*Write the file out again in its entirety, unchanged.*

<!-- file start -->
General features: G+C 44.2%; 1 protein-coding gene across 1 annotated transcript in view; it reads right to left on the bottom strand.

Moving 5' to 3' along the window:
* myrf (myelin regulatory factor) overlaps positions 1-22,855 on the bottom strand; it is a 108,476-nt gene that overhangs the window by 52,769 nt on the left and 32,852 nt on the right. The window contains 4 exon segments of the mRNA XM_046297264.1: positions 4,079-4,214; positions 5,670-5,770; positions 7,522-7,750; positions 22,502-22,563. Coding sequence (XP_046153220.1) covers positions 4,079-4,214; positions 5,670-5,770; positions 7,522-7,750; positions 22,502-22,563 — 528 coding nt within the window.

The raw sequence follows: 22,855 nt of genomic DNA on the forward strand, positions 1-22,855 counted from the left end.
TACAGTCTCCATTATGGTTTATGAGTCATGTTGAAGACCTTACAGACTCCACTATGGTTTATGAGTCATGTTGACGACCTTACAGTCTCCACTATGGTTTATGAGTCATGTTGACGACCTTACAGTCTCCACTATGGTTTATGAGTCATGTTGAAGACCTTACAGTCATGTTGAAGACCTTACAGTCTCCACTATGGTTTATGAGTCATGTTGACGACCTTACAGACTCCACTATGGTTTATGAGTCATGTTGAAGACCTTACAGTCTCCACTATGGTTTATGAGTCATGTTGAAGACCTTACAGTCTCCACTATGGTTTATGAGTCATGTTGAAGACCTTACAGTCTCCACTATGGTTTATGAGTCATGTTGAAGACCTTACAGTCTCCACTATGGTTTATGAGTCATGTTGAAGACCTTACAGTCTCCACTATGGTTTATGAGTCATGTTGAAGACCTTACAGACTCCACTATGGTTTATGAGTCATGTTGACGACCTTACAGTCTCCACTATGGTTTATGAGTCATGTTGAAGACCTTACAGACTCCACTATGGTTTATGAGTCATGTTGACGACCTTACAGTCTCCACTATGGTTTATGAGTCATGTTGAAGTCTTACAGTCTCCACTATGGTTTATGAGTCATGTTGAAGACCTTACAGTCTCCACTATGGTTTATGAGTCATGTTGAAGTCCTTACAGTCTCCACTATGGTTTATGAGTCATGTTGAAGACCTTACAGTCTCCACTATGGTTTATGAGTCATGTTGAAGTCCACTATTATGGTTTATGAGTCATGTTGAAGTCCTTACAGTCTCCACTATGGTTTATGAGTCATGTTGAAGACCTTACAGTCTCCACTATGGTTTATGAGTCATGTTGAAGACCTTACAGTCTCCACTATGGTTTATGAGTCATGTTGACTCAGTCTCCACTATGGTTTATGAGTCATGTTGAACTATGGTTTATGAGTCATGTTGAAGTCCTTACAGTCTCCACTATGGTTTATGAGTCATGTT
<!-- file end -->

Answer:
General features: G+C 44.2%; 1 protein-coding gene across 1 annotated transcript in view; it reads right to left on the bottom strand.

Moving 5' to 3' along the window:
* myrf (myelin regulatory factor) overlaps positions 1-22,855 on the bottom strand; it is a 108,476-nt gene that overhangs the window by 52,769 nt on the left and 32,852 nt on the right. The window contains 4 exon segments of the mRNA XM_046297264.1: positions 4,079-4,214; positions 5,670-5,770; positions 7,522-7,750; positions 22,502-22,563. Coding sequence (XP_046153220.1) covers positions 4,079-4,214; positions 5,670-5,770; positions 7,522-7,750; positions 22,502-22,563 — 528 coding nt within the window.

The raw sequence follows: 22,855 nt of genomic DNA on the forward strand, positions 1-22,855 counted from the left end.
TACAGTCTCCATTATGGTTTATGAGTCATGTTGAAGACCTTACAGACTCCACTATGGTTTATGAGTCATGTTGACGACCTTACAGTCTCCACTATGGTTTATGAGTCATGTTGACGACCTTACAGTCTCCACTATGGTTTATGAGTCATGTTGAAGACCTTACAGTCATGTTGAAGACCTTACAGTCTCCACTATGGTTTATGAGTCATGTTGACGACCTTACAGACTCCACTATGGTTTATGAGTCATGTTGAAGACCTTACAGTCTCCACTATGGTTTATGAGTCATGTTGAAGACCTTACAGTCTCCACTATGGTTTATGAGTCATGTTGAAGACCTTACAGTCTCCACTATGGTTTATGAGTCATGTTGAAGACCTTACAGTCTCCACTATGGTTTATGAGTCATGTTGAAGACCTTACAGTCTCCACTATGGTTTATGAGTCATGTTGAAGACCTTACAGACTCCACTATGGTTTATGAGTCATGTTGACGACCTTACAGTCTCCACTATGGTTTATGAGTCATGTTGAAGACCTTACAGACTCCACTATGGTTTATGAGTCATGTTGACGACCTTACAGTCTCCACTATGGTTTATGAGTCATGTTGAAGTCTTACAGTCTCCACTATGGTTTATGAGTCATGTTGAAGACCTTACAGTCTCCACTATGGTTTATGAGTCATGTTGAAGTCCTTACAGTCTCCACTATGGTTTATGAGTCATGTTGAAGACCTTACAGTCTCCACTATGGTTTATGAGTCATGTTGAAGTCCACTATTATGGTTTATGAGTCATGTTGAAGTCCTTACAGTCTCCACTATGGTTTATGAGTCATGTTGAAGACCTTACAGTCTCCACTATGGTTTATGAGTCATGTTGAAGACCTTACAGTCTCCACTATGGTTTATGAGTCATGTTGACTCAGTCTCCACTATGGTTTATGAGTCATGTTGAACTATGGTTTATGAGTCATGTTGAAGTCCTTACAGTCTCCACTATGGTTTATGAGTCATGTT